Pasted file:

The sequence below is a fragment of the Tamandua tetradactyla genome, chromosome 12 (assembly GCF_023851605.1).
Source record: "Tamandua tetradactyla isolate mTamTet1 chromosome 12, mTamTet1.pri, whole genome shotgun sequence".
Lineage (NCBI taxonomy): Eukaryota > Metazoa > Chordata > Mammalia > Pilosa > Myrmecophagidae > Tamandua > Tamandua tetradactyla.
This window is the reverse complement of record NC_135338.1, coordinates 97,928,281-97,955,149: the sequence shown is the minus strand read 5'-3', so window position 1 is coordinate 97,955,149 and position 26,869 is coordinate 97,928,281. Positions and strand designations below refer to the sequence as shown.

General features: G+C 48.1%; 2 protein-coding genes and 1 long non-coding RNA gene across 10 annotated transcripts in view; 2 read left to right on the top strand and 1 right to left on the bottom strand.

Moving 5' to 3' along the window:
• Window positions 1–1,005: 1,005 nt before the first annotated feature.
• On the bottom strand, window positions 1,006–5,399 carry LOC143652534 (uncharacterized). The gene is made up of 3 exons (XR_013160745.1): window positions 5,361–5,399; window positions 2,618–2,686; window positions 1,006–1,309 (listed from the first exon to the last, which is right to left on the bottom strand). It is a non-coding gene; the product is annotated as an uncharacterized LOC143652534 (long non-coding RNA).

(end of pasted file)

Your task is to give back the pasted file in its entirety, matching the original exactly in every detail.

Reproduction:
The sequence below is a fragment of the Tamandua tetradactyla genome, chromosome 12 (assembly GCF_023851605.1).
Source record: "Tamandua tetradactyla isolate mTamTet1 chromosome 12, mTamTet1.pri, whole genome shotgun sequence".
Lineage (NCBI taxonomy): Eukaryota > Metazoa > Chordata > Mammalia > Pilosa > Myrmecophagidae > Tamandua > Tamandua tetradactyla.
This window is the reverse complement of record NC_135338.1, coordinates 97,928,281-97,955,149: the sequence shown is the minus strand read 5'-3', so window position 1 is coordinate 97,955,149 and position 26,869 is coordinate 97,928,281. Positions and strand designations below refer to the sequence as shown.

General features: G+C 48.1%; 2 protein-coding genes and 1 long non-coding RNA gene across 10 annotated transcripts in view; 2 read left to right on the top strand and 1 right to left on the bottom strand.

Moving 5' to 3' along the window:
• Window positions 1–1,005: 1,005 nt before the first annotated feature.
• On the bottom strand, window positions 1,006–5,399 carry LOC143652534 (uncharacterized). The gene is made up of 3 exons (XR_013160745.1): window positions 5,361–5,399; window positions 2,618–2,686; window positions 1,006–1,309 (listed from the first exon to the last, which is right to left on the bottom strand). It is a non-coding gene; the product is annotated as an uncharacterized LOC143652534 (long non-coding RNA).